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Identifying Underachievement

Part of the Westminster Government guidelines for identifying high potential learners is for schools to have a focus on ability rather than achievement, so that underachievers are supported to realise their potential. We hope that the following information is not only useful for schools in England, but also in Scotland, Northern Ireland and Wales.

It is acknowledged that there is significant underachievement among high potential learners, and that gaps exist between the progress, achievement and attainment of some of the most disadvantaged groups and their peers.

High potential learners come from all backgrounds and have a wide range of different abilities and talent. Schools have a responsibility to actively seek high potential in all pupils and school assessment systems need to be effective in order to identify individuals and groups of students that are underachieving.

Particular attention needs to be paid to groups of vulnerable students, including:
  • Low socio-economic groups
  • Black and minority ethnic (BME) groups
  • Those with English as an additional language (EAL), including bilingual students
  • Students in small rural schools with limited resources
  • Those with special educational needs
  • Those with medical conditions or disabilities
  • Students in public care
Students may be unidentified as high potential learners because they:
  • Have limited opportunity to develop and demonstrate their abilities
  • Are not supported or encouraged to take advantage of their abilities
  • Have an incomplete historical record
  • Have poor writing skills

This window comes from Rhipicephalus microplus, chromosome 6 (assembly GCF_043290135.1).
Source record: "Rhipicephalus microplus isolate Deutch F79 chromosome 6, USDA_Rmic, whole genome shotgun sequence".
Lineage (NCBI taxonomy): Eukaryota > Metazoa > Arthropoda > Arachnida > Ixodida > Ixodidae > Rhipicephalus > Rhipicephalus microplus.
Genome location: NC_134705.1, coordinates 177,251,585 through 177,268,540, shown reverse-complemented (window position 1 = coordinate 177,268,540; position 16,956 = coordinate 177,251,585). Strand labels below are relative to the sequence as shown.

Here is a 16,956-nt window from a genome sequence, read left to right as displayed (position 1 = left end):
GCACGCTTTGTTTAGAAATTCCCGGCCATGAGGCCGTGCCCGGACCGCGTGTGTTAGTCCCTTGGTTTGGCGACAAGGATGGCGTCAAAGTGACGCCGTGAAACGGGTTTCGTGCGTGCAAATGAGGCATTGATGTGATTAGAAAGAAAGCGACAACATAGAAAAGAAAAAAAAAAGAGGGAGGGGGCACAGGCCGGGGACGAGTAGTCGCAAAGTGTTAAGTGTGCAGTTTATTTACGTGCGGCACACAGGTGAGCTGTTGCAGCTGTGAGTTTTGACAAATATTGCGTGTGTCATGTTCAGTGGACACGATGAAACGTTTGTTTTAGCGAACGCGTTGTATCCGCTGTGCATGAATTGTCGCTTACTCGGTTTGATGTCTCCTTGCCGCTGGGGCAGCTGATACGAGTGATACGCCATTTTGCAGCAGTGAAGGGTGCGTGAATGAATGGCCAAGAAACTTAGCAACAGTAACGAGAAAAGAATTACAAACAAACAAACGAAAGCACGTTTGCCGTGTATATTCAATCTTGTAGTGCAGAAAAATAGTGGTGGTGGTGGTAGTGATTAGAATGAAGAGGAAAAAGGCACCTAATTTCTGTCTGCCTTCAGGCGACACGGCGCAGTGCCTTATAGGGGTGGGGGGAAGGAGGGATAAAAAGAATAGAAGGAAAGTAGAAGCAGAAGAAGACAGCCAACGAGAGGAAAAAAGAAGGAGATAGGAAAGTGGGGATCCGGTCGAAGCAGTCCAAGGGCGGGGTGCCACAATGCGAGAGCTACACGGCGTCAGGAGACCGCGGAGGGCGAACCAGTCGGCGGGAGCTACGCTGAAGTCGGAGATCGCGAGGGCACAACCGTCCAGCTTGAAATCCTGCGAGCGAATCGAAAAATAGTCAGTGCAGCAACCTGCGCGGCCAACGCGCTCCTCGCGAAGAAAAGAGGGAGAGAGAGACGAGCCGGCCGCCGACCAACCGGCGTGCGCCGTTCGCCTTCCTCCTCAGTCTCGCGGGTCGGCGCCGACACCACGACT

• Have barriers to participation that are economic, cultural, emotional or social
Characteristics of underachieving high potential learners include:
  • Poor test performance
  • Achievement at or below expectations in one or all of the basic skill areas
  • Daily work frequently incomplete or poorly done
  • Superior comprehension and retention of concepts when interested
  • Vast gap between level of oral and written work:
    • Exceptionally large repertoire of factual knowledge
    • Vitality of imagination: creative
    • Persistent dissatisfaction with work accomplished, even in art
  • Avoidance of trying new activities to prevent imperfect performance; evidence of perfectionism, self-criticism:
    • Shows initiative in pursuing self-selected projects at home
  • A wide range of interests and possible special expertise in an area of investigation and research
  • Evidence of low self-esteem with tendencies to withdraw or be aggressive in the classroom:
    • Does not function comfortably of constructively in a group of any size
    • Shows acute sensitivity and perceptions related to self, others and life in general
    • Tends to set unrealistic self-expectations: goals too high or too low
    • Dislikes practice work or drill for memorisation and mastery
    • Easily distracted; unable to focus attention and concentrate efforts on tasks
    • Has an indifferent or negative attitude towards school
    • Resists teacher efforts to motivate or discipline behaviour in class
    • Has difficulty in peer relationships: maintains few friendships
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